The Veleti moved into modern Mecklenburg-Vorpommern and adjacent southern areas from the south in the course of the 6th-7th centuries, assimilating the remaining Germanic population and West Slav tribes that had previously moved into that area from the east. Because of their constant hatred and hostility toward the Franks, in the late 8th century, Frankish king Charlemagne organised campaigns against the Veleti, and fellow Slavic tribe of the Linonen. With the aid of Frisian, Obodrite1, Saxon and Sorbian1 reinforcements, Charlemagne managed to cross the Elbe River, advancing toward the Havel River into Veleti territory. Outnumbered, Dragovit, in 789, was forced to pledge loyalty to the Franks and surrender hostages. Among others, Dragovit was also forced to pay a tribute and accept the influence of Christian missionaries among his people.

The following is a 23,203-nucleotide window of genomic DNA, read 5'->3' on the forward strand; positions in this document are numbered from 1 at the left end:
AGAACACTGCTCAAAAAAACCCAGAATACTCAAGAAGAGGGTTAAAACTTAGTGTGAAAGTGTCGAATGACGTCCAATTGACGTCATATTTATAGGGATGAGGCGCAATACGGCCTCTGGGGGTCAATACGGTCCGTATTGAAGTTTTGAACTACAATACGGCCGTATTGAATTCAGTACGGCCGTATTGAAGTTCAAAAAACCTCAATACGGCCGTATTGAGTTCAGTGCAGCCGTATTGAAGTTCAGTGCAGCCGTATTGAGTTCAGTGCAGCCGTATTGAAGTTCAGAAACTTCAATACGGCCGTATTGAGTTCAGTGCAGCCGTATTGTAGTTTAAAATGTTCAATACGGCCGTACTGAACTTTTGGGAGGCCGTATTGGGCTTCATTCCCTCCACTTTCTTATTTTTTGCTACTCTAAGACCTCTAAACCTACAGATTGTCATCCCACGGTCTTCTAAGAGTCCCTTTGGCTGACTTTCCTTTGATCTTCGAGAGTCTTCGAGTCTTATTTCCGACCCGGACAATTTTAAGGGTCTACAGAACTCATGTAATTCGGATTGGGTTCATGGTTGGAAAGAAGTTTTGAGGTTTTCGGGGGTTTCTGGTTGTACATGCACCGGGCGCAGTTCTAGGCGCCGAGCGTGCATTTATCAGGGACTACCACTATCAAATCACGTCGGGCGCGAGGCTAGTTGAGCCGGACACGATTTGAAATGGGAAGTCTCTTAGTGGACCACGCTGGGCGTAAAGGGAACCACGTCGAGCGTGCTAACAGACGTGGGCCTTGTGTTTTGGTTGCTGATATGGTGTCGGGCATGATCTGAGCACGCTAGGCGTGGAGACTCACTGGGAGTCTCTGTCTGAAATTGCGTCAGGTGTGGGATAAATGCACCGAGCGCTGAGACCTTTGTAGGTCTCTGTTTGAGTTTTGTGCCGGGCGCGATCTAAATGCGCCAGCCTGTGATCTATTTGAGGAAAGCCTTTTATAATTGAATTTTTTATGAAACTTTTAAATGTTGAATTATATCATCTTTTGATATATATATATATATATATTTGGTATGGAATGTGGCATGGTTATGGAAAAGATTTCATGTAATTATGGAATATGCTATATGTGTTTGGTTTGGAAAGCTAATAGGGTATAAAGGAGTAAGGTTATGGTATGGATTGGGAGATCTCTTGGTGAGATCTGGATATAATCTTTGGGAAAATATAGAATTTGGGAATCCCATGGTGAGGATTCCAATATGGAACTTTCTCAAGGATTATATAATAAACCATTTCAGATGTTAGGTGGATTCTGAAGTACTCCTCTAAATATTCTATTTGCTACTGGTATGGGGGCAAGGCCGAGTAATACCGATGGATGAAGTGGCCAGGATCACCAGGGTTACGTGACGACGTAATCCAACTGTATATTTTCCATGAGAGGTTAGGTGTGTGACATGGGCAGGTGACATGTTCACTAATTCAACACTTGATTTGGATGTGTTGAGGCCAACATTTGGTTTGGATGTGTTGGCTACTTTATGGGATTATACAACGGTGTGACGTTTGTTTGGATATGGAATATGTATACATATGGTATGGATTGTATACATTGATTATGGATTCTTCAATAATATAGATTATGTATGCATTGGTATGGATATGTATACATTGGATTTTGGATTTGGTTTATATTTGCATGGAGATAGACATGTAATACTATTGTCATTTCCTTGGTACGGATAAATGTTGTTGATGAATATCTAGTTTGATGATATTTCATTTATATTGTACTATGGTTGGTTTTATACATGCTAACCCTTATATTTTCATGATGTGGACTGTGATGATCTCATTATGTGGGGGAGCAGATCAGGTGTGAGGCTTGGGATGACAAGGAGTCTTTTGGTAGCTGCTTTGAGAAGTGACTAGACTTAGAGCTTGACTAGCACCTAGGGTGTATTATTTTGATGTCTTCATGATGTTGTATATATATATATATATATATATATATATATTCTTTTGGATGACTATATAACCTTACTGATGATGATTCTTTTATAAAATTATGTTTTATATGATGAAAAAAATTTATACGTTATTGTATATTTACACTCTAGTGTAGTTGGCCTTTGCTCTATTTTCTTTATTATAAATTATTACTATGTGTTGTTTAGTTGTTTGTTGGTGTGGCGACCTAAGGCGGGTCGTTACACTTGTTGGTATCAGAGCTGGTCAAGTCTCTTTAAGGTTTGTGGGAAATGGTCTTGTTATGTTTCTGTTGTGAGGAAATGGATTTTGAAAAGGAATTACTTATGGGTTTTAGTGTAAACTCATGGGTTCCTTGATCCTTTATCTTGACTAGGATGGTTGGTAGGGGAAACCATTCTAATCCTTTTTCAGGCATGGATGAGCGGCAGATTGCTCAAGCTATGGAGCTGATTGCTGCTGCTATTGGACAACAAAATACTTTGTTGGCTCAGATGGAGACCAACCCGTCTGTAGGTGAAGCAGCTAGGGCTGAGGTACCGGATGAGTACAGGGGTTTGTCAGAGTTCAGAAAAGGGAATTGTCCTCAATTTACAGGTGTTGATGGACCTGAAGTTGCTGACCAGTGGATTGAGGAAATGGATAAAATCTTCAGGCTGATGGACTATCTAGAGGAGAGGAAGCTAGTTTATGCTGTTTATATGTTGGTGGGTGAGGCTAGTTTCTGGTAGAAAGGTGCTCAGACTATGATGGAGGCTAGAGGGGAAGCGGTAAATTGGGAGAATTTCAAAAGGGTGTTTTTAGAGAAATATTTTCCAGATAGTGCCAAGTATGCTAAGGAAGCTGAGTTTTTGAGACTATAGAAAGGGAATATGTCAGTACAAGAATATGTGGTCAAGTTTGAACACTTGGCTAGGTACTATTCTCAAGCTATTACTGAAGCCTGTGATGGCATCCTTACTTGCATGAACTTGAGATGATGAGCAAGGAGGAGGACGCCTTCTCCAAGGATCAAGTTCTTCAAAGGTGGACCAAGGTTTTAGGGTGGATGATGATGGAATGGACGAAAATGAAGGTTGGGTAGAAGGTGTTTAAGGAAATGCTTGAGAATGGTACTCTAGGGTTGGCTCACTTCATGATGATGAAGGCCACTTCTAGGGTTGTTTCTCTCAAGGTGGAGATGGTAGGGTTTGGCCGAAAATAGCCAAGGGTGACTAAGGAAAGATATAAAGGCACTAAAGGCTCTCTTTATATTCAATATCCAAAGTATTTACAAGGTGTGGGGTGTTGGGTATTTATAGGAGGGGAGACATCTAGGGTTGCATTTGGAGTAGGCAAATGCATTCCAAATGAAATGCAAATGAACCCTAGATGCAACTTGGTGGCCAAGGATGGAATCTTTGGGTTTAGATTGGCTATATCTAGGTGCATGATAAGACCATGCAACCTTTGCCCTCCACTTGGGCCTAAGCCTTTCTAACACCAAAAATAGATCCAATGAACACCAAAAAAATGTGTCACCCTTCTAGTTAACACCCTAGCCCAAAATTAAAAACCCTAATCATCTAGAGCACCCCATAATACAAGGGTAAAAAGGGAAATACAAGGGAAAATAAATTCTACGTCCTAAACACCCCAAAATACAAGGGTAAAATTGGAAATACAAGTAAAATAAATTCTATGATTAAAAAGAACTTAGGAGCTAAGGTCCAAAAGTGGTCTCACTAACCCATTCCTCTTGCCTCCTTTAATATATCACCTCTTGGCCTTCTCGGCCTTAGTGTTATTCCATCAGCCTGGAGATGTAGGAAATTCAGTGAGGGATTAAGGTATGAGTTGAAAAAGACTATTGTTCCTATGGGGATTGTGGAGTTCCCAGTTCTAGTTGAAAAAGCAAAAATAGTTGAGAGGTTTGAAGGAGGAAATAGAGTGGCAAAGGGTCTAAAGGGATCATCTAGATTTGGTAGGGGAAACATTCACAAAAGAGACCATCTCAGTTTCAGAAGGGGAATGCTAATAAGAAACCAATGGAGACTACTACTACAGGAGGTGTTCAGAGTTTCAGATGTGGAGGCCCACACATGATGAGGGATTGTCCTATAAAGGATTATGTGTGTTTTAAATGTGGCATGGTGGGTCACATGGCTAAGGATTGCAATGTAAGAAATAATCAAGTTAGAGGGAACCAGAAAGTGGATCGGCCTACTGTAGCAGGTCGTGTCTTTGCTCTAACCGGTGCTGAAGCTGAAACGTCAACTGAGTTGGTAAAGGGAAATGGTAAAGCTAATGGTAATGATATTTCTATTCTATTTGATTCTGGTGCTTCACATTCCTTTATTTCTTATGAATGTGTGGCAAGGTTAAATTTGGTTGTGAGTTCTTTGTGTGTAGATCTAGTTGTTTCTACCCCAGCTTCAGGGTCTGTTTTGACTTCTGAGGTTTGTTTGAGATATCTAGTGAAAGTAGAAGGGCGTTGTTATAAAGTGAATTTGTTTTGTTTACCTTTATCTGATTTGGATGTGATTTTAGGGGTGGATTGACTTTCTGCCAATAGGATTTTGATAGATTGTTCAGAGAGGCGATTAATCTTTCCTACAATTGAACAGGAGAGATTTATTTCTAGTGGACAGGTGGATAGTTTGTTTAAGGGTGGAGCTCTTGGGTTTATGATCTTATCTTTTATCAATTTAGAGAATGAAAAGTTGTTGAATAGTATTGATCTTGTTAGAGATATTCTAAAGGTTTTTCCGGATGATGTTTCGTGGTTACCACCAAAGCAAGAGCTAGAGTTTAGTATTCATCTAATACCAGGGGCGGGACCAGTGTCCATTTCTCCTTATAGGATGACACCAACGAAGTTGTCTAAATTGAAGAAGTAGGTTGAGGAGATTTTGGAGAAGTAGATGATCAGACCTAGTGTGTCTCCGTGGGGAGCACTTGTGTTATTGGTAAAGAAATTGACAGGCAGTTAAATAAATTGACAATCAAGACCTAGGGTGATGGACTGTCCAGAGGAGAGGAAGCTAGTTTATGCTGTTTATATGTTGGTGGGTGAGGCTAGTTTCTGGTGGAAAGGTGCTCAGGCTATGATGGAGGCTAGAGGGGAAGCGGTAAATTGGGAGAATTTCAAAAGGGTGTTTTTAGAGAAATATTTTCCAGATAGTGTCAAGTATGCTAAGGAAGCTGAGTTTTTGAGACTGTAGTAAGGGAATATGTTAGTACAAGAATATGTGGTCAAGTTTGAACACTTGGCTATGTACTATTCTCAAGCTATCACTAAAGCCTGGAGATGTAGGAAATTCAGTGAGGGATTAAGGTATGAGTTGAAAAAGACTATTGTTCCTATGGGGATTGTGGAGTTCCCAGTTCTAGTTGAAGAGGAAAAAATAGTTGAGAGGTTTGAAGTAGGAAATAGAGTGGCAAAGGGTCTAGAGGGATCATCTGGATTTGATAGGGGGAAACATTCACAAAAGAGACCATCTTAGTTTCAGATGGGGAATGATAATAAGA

As I’ve already mentioned, the various campaigns were often inter-connected and overlapping. The were all connected to Charlamagne’s main goal of conquering the Saxons. It was a long drawn out war lasting well over 30 years. He began the campaigns in 772 and the fighting continued even after some sort of peace was achieved around 804. After the last conquest involving the northern region of Nordalbingia, the Frankish frontier was brought into contact with Scandinavia. The pagan Danes, “a race almost unknown to his ancestors, but destined to be only too well known to his sons” as Charles Oman described them, inhabiting the Jutland peninsula, had heard many stories from Widukind and his allies who had taken refuge with them about the dangers of the Franks and the fury which their Christian king could direct against pagan neighbours.